Agriprocessors Inc. Agriprocessors, agriprocessors illegal immigrants
Charlie Neibergall
Agriprocessors Inc. kosher meatpacking plant, Postville, Iowa.

Ongoing Agriprocessors Scandal Raises Questions About What it Means to Be Kosher

September 18, 2008 10:29 AM
by Isabel Cowles
Criminal charges against the owner and managers of the United States’ largest kosher meat producer have raised ethical concerns regarding kosher mandates and standards.

Agriprocessors Management Pleads Not Guilty; New Indictments

Two human resources managers at Agriprocessors Inc., the nation’s largest kosher meatpacking plant, were indicted Sept. 17 by a grand jury after facing charges of aiding and abetting document fraud and aiding and abetting aggravated identity theft.

Other employees, including Agriprocessors owner Aaron Rubashkin and the company’s top managers managers, were each charged last week with more than 9,000 misdemeanor child labor law violations. All of the defendants pled “not guilty” to the charges via written pleas.

Those charges stem from a massive raid of the plant by federal immigration authorities in May that resulted in the arrests of hundreds of illegal immigrant workers and thrust the Postville, Iowa-based company, its practices and the process by which businesses are certified as kosher into the national spotlight.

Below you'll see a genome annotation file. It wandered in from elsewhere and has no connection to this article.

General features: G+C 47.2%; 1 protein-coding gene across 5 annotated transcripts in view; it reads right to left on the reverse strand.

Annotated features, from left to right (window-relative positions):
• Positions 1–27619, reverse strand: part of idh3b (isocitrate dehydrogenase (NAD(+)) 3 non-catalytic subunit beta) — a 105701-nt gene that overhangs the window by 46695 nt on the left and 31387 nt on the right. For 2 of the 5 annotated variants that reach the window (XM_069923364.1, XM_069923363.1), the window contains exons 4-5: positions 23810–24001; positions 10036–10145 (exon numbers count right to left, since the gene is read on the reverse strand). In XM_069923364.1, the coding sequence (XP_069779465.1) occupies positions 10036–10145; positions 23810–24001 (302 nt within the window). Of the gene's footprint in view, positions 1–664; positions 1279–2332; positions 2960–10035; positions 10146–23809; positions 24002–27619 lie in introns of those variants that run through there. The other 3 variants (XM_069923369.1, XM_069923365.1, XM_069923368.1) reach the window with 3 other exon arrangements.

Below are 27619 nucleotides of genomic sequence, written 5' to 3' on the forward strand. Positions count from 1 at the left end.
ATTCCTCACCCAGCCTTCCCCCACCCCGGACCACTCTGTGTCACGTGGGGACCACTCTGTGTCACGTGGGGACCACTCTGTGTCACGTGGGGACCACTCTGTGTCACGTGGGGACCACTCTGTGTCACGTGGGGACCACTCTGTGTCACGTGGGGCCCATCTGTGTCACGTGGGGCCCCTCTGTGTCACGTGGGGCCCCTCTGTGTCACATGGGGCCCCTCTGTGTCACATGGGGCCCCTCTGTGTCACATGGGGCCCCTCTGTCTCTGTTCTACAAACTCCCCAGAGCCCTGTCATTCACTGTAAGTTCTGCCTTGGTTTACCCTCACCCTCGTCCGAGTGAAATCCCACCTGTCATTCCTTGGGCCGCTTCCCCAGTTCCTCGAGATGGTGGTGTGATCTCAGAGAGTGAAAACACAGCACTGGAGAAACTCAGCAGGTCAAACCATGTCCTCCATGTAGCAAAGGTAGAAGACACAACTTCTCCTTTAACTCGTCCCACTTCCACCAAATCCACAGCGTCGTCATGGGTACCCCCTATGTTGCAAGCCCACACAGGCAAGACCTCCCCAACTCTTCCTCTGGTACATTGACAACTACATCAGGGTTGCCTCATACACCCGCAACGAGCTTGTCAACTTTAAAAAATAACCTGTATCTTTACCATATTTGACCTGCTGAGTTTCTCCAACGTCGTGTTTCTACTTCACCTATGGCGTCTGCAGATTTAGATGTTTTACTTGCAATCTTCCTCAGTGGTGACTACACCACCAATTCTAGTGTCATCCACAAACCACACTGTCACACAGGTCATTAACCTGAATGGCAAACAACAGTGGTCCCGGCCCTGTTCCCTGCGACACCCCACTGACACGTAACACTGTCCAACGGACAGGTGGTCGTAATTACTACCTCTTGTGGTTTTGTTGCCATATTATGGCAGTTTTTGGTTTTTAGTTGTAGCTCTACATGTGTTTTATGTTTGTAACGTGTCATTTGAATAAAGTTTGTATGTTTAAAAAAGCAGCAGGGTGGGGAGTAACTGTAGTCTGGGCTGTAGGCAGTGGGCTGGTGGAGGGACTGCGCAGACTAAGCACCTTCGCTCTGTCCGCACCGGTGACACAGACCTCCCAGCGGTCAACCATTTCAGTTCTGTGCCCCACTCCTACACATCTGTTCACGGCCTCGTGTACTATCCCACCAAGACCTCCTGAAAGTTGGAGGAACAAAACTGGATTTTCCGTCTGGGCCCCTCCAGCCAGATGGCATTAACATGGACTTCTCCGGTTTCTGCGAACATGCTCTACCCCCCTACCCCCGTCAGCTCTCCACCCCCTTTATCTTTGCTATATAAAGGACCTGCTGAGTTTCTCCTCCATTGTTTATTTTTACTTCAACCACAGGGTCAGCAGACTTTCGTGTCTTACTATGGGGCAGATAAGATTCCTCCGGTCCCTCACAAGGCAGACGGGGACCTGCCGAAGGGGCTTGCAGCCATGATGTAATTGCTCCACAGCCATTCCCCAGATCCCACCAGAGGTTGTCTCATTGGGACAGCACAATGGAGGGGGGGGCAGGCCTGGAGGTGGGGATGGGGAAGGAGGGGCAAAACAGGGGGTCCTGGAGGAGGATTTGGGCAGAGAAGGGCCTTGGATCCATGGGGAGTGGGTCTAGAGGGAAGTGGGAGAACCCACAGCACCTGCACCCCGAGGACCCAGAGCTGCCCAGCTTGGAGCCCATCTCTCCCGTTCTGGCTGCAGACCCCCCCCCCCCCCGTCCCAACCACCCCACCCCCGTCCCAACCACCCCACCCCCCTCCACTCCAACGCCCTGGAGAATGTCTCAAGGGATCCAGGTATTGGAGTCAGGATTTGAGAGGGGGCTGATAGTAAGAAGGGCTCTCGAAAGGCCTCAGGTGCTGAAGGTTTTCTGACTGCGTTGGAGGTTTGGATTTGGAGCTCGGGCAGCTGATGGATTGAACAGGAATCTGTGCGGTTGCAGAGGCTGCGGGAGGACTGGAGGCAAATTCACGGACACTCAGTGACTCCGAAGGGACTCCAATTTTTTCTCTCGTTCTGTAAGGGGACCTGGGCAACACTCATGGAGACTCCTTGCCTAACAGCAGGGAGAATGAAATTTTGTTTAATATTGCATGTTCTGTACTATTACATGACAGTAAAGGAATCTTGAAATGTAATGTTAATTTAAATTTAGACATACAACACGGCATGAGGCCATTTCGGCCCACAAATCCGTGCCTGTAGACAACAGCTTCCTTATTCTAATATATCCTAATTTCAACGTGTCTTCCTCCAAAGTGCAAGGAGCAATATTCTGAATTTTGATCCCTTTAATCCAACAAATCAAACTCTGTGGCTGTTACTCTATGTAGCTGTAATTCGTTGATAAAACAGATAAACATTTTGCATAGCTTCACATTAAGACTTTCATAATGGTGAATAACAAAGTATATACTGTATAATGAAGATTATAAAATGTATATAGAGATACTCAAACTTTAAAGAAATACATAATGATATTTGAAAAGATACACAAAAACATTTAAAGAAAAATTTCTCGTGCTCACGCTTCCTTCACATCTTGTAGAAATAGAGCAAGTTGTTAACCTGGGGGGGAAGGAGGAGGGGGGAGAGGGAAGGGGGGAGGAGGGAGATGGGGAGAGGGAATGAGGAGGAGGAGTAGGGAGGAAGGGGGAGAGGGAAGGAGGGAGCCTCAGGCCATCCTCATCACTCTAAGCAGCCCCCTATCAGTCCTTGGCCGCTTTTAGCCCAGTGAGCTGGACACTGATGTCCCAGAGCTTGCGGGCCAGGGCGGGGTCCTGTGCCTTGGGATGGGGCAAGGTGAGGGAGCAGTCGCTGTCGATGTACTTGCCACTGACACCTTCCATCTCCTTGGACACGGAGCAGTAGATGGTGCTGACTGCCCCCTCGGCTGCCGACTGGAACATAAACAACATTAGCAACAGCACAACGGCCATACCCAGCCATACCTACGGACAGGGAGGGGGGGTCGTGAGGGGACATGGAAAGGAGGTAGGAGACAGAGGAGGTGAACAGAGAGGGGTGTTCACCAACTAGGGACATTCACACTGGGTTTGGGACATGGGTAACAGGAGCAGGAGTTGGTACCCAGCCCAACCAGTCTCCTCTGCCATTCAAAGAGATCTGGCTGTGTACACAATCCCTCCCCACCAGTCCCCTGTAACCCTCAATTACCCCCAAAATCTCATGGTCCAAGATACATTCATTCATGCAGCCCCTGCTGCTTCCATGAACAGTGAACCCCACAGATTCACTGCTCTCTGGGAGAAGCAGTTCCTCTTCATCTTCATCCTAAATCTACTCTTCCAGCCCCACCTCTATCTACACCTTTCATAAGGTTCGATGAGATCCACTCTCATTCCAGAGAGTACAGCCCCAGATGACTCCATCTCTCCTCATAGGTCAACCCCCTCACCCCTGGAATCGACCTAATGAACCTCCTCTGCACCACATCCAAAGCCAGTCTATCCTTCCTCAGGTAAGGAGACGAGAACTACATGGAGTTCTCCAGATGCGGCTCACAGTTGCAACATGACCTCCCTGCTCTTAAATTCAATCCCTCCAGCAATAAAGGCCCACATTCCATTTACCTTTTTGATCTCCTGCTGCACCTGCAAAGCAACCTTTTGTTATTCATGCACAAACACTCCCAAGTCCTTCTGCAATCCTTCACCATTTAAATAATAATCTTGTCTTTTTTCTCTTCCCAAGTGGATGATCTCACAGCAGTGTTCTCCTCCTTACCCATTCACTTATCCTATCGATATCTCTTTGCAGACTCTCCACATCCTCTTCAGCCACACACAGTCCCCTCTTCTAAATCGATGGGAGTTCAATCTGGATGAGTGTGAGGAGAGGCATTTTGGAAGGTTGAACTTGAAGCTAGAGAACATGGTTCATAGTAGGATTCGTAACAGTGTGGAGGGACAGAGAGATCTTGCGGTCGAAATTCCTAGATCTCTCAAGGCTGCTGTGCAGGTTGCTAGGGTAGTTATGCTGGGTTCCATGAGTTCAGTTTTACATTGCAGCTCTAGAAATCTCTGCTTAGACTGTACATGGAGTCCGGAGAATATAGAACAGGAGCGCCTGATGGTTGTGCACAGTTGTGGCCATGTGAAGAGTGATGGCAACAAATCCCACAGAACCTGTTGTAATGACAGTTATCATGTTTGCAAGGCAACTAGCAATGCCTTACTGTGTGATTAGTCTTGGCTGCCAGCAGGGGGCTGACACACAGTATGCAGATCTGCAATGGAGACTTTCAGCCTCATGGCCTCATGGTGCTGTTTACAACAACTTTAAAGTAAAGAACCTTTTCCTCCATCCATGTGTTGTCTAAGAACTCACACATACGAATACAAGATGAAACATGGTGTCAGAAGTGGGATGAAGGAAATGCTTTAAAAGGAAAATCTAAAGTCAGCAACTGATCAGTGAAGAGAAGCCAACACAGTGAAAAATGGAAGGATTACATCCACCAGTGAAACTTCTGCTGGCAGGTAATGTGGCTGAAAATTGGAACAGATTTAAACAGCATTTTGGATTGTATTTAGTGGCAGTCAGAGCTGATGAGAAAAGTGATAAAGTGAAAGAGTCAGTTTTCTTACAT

After months of investigation, the Iowa attorney general last week charged Aaron Rubashkin as well as his former plant manager, human resources manager and two management employees for the company’s human resources division with misdemeanors for employing minors in dangerous and illegal conditions. Each faces 9,311 individual counts: one for every day a specific violation is alleged for each worker.

The new charges brought against Agriprocessors, which were filed Spetember 9, fall into five categories: employing a minor (a child under 18) in a meatpacking plant; employing a minor in an occupation that includes exposure to dangerous or poisonous chemicals; employing a child under age 16 to operate power machinery; employing a child under age 16 to work more hours in a day than is legal and employing a child under 16 to work more days in a week than is legal.

The same day, the two human resources employees were separately arrested on federal charges of aiding document fraud, identity theft, and harboring undocumented aliens, the Iowa Independent reported. Those are the charges for which they were arraigned Sept. 17.

Yet those arrests are not even the latest in the scandal at the plant that has been at least several months in the making; that honor goes to the September 11 arrest of two Agriprocessors employees after police making a traffic stop reportedly found them in possession of 13 false birth certificates and social security cards.